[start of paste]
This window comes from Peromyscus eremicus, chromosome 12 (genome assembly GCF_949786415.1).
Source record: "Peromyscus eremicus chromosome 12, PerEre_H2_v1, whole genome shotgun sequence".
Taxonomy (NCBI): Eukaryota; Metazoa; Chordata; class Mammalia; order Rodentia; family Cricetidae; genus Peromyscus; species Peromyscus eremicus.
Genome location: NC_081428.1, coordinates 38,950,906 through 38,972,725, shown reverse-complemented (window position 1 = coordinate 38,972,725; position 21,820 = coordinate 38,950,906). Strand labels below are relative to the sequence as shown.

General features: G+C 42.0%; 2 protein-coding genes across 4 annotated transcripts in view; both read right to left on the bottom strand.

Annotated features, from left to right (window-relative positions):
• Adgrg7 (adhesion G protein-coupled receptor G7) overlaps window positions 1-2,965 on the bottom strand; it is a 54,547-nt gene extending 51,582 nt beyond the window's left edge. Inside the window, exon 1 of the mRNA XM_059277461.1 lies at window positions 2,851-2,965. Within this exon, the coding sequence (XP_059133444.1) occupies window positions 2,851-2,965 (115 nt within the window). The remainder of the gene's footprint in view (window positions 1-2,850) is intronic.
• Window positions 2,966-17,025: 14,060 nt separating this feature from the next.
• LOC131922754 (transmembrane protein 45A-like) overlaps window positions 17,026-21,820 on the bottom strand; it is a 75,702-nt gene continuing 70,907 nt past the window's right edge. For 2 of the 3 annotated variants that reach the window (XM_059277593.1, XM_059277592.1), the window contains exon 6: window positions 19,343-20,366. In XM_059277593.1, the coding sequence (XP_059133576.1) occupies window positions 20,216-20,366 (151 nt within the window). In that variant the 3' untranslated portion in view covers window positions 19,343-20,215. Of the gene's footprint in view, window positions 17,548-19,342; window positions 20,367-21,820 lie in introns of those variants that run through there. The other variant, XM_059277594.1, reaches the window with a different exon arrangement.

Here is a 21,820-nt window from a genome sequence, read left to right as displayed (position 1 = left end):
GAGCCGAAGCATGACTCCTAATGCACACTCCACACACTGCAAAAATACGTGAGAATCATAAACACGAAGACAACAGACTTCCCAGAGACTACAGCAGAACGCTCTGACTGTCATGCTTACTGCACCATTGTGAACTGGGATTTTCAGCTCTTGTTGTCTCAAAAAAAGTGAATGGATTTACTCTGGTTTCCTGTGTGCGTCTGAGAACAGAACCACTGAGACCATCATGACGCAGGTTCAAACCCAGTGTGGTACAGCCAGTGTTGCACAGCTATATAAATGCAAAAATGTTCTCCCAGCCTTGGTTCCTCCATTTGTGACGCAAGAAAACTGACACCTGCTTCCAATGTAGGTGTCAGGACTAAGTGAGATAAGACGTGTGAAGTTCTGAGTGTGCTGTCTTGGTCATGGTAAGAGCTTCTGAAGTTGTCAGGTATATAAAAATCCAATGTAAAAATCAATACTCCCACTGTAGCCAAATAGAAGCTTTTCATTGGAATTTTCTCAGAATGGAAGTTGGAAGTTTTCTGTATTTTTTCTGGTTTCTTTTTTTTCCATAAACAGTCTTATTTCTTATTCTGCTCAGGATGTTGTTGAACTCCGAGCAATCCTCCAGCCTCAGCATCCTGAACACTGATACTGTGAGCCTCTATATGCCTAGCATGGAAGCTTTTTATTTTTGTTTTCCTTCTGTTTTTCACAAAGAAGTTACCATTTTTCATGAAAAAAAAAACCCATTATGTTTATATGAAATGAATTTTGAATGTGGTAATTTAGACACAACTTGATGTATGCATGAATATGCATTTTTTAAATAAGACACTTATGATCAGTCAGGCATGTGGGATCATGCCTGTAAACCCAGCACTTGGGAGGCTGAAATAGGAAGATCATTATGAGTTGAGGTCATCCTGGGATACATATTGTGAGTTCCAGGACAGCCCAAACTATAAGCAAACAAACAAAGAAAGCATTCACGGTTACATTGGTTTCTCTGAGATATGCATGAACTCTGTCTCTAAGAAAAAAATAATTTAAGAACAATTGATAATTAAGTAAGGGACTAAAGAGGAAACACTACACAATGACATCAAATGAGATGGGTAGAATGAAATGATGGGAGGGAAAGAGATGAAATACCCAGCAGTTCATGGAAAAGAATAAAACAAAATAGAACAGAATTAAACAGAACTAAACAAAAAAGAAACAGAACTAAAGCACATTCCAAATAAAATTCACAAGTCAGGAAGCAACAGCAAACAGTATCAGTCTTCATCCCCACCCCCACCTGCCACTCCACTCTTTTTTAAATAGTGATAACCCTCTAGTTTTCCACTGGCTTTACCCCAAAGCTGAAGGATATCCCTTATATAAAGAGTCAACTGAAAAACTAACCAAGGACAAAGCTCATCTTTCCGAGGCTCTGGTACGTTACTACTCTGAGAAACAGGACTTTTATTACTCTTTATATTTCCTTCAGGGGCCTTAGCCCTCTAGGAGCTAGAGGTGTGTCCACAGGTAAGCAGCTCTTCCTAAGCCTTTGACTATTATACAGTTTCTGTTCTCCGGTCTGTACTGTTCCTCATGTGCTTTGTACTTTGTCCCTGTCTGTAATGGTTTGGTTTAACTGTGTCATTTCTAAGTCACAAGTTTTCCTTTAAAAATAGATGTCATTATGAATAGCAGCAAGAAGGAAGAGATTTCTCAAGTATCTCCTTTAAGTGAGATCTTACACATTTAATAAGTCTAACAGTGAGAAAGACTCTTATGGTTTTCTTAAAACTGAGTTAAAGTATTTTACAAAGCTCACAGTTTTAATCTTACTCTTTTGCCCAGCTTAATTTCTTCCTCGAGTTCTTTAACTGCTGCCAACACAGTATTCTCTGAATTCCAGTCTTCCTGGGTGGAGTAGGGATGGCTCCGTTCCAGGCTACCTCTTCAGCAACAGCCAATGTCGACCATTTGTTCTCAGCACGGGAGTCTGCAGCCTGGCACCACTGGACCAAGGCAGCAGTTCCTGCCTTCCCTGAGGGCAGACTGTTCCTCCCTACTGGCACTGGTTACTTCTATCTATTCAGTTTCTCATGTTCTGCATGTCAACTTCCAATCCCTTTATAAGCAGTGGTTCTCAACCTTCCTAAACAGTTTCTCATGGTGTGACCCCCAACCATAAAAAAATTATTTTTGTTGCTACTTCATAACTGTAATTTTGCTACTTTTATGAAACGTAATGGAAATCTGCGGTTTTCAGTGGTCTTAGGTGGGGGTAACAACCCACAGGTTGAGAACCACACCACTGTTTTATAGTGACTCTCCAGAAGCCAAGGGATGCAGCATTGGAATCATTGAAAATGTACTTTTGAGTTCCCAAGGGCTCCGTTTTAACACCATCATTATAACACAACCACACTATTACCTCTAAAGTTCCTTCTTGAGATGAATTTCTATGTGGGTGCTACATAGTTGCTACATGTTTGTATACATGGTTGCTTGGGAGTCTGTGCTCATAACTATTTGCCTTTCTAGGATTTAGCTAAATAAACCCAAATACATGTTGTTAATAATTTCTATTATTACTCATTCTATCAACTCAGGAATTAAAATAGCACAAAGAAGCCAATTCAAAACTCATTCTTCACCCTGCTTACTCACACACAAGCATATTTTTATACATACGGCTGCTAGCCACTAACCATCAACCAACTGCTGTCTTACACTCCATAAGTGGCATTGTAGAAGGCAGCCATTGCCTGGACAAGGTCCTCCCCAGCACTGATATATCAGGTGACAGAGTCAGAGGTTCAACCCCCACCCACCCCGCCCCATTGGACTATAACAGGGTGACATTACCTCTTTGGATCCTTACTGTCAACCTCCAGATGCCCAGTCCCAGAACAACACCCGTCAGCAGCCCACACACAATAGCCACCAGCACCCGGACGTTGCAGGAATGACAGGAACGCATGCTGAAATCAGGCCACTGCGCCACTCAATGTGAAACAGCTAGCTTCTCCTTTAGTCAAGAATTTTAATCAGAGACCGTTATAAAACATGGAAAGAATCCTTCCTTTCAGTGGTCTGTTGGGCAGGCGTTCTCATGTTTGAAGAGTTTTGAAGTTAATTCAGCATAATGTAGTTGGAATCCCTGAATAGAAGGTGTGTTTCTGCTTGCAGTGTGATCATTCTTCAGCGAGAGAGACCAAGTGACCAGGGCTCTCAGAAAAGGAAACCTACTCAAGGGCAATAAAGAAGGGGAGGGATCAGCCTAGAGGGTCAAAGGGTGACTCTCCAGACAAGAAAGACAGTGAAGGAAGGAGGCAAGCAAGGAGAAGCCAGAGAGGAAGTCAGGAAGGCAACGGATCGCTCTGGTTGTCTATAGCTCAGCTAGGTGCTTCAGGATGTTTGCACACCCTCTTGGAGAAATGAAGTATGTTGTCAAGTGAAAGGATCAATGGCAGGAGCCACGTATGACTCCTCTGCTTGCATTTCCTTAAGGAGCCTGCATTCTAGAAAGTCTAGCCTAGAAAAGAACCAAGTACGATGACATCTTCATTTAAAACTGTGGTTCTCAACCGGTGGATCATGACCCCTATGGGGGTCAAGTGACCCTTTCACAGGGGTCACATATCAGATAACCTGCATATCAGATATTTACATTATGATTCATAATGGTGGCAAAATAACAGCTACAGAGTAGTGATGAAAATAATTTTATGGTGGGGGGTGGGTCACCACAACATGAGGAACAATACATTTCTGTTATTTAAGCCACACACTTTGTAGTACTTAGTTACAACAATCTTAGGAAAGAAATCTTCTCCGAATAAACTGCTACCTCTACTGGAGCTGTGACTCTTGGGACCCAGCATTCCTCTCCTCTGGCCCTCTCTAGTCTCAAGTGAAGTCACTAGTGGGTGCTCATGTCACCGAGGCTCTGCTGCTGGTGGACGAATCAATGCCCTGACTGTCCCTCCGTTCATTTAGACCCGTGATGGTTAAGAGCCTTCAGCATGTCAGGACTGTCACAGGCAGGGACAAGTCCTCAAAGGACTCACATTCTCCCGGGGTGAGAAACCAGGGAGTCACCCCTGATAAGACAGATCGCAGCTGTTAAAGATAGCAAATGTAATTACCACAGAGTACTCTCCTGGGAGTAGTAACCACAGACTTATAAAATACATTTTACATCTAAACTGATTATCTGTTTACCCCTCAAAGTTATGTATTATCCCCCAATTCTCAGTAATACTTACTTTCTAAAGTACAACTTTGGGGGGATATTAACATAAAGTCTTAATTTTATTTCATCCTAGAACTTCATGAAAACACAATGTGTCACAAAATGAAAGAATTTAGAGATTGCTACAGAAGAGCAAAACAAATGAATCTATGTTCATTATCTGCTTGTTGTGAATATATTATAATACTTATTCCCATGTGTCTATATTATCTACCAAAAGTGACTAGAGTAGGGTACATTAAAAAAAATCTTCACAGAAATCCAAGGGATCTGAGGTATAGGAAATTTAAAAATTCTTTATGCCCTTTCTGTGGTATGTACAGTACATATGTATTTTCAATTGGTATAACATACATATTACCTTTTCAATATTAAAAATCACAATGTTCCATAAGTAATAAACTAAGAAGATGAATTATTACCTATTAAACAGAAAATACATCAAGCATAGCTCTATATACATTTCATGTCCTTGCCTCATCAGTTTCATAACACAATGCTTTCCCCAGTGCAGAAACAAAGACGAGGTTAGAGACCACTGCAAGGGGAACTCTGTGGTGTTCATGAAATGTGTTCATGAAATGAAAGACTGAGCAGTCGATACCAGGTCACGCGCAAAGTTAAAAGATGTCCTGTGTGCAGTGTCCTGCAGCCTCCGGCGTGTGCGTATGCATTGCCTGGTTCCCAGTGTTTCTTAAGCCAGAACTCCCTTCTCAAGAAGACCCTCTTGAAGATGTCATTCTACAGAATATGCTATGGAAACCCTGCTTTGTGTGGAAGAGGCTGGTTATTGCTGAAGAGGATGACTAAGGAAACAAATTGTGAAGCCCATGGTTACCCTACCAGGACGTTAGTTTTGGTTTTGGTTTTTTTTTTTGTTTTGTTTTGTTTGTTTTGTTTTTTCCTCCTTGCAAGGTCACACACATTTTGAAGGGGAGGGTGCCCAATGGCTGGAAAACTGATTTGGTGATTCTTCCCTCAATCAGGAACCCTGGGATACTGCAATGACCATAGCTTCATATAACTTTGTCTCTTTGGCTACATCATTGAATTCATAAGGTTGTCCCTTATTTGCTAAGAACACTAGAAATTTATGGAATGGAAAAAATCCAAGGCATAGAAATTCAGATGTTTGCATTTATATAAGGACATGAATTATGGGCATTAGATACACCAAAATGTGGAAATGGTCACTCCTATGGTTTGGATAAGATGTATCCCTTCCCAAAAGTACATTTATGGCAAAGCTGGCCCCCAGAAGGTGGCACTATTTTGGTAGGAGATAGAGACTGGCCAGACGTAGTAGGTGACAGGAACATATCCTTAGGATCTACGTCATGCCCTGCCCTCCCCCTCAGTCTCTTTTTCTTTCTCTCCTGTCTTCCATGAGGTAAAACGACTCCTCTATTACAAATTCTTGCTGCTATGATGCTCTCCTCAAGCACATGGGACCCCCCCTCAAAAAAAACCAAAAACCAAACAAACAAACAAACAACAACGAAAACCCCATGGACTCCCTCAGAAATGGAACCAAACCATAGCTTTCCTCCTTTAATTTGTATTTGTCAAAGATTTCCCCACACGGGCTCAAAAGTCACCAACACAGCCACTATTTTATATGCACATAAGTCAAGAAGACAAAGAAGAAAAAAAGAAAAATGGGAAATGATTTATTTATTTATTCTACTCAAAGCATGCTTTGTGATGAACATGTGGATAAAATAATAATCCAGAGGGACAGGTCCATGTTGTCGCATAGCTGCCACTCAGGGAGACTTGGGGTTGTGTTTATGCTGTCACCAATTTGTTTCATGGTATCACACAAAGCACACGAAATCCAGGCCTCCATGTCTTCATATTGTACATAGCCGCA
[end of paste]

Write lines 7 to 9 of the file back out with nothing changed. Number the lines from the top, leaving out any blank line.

• Adgrg7 (adhesion G protein-coupled receptor G7) overlaps window positions 1-2,965 on the bottom strand; it is a 54,547-nt gene extending 51,582 nt beyond the window's left edge. Inside the window, exon 1 of the mRNA XM_059277461.1 lies at window positions 2,851-2,965. Within this exon, the coding sequence (XP_059133444.1) occupies window positions 2,851-2,965 (115 nt within the window). The remainder of the gene's footprint in view (window positions 1-2,850) is intronic.
• Window positions 2,966-17,025: 14,060 nt separating this feature from the next.
• LOC131922754 (transmembrane protein 45A-like) overlaps window positions 17,026-21,820 on the bottom strand; it is a 75,702-nt gene continuing 70,907 nt past the window's right edge. For 2 of the 3 annotated variants that reach the window (XM_059277593.1, XM_059277592.1), the window contains exon 6: window positions 19,343-20,366. In XM_059277593.1, the coding sequence (XP_059133576.1) occupies window positions 20,216-20,366 (151 nt within the window). In that variant the 3' untranslated portion in view covers window positions 19,343-20,215. Of the gene's footprint in view, window positions 17,548-19,342; window positions 20,367-21,820 lie in introns of those variants that run through there. The other variant, XM_059277594.1, reaches the window with a different exon arrangement.